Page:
NJ/Philly - What is NJ doing that we didn't do
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05-08-2012, 09:02 AM
Join Date: Aug 2003
Originally Posted by
Two other things they're doing . . .
1. They're jumping the Flyer coming with speed who's in the process of taking a drop/back pass. Totally kills their breakout when they manage to get out of their zone clean . . .
Really, what you've got is a case where the Devils game planned for the series, where they're both aggressive and sometimes unpredictable on the forecheck, and where they run multiple breakouts.
O'k, I'll get **** on for writing this, but I don't see how anyone can watch this (or other series) and NOT see Bylsma as part of the playoff problem..
Someone is not paying attention to what's going on if they don't put a substantial amount of responsibility on the coach. 1) The system is flawed because it is overly-aggressive / relies too much on a speedy back-check if the transition passes fail; that works OK in the regular season because we have the horses. It doesn't work as well in the playoffs where there are no doormats and every team's speed and intensity is ratcheted up a notch; 2) Major adjustments should've been made after Game 2 to clamp down and be more conservative defensively but I suspect there was no backup plan to be had. So we reduced the number of long passes we tried to make and made our F back-check harder and it helped some, but wasn't enough.
Around here all of that gets conflated with "should we fire or not fire the coach". They're two separate issues.
IMO the coach should get a lot of the blame AND keep his job, for the time being. Nobody becomes a great coach after 3 years in the NHL. Takes some hard knocks. I believe Bylsma has what it takes personality-wise to be a great coach (that part is harder to learn than the chalkboard stuff), but we found out the hard way that he was a "one plan man". Any good coach needs to have two or three approaches he can take in the middle of a series or season if things start to go bad.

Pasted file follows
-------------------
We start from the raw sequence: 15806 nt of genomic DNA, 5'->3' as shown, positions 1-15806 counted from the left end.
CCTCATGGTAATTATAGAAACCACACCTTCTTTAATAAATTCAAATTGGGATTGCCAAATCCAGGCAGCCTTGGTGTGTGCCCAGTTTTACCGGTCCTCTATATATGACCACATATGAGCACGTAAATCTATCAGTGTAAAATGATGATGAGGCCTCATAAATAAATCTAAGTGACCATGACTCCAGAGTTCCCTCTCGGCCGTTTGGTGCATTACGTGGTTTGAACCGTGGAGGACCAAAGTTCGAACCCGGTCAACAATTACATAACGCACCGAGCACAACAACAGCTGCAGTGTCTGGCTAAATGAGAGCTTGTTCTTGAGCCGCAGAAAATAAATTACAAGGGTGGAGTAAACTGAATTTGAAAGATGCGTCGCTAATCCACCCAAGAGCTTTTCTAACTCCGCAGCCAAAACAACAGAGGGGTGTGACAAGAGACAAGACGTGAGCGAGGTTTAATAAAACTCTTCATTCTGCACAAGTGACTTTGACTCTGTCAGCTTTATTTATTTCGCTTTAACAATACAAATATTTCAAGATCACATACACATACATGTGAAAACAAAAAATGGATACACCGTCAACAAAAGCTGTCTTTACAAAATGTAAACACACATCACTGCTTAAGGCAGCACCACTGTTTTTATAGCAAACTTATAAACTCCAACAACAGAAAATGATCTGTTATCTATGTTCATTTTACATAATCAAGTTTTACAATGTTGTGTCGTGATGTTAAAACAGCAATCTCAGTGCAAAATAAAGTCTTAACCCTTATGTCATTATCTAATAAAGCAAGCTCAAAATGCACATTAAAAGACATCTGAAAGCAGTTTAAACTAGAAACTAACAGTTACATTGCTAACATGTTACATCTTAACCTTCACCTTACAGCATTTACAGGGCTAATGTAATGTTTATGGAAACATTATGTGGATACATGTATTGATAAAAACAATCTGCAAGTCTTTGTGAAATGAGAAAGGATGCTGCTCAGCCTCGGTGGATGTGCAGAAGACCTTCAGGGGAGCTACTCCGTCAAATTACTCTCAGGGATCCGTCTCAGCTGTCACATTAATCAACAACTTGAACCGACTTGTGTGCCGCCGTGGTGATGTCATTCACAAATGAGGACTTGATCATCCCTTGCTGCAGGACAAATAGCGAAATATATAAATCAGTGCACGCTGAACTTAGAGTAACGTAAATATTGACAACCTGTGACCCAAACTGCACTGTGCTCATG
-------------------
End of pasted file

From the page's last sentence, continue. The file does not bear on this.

With some roster adjustments Bylsma should have all the tools at his disposal to mold a team that can play at least two different styles at the drop of a hat, come deadline time. Against teams with weaker offenses we can do what we did this year and we'll be fine. Against teams with dangerous offenses we should be able to play a more conservative brand of D and win some 3-2 type games. Essentially, do what NJ is doing by not making it so damn easy for Philly to dictate the pace of play. If Shero isn't seeing that by February and we're not leading the division or within a few points of same, he should look at another coach.
Originally Posted by
- Getting under Giroux's skin
This is rarely mentioned and more important than people realize. That guy walked all over us, and Voracek too. No one made either of these guys pay a physical price; it was like they were playing pond-hockey.
Originally Posted by
Honour Over Glory
[*]The goaltender is giving his team a chance to win.
This situation is about defense. Marty has been just OK. Good enough to win. The other night he let in 2 of the first 14 shots... and they ended with 18 or something like that. The reality is, we gave the Flyers far more quality scoring chances every game than NJ is giving. We let them gain our zone with speed and they constantly had us on our heels with their cross-ice puck movement. Everything was react, react, react instead of owning the center of the ice and forcing Philly to play a cycle / physical offensive game... which they CAN do, but they're less adept at that, then playing the up-tempo game we tried to stick with most of the series. Our game style allows for some big hits to be made but it's a lot less physical overall than it could be if we slowed things down a bit. Also that up-tempo game leads to more penalties being taken against a team like Philly because we get caught out of position a lot and try to cheat to make up for it.
Last edited by Darth Vitale: 05-08-2012 at
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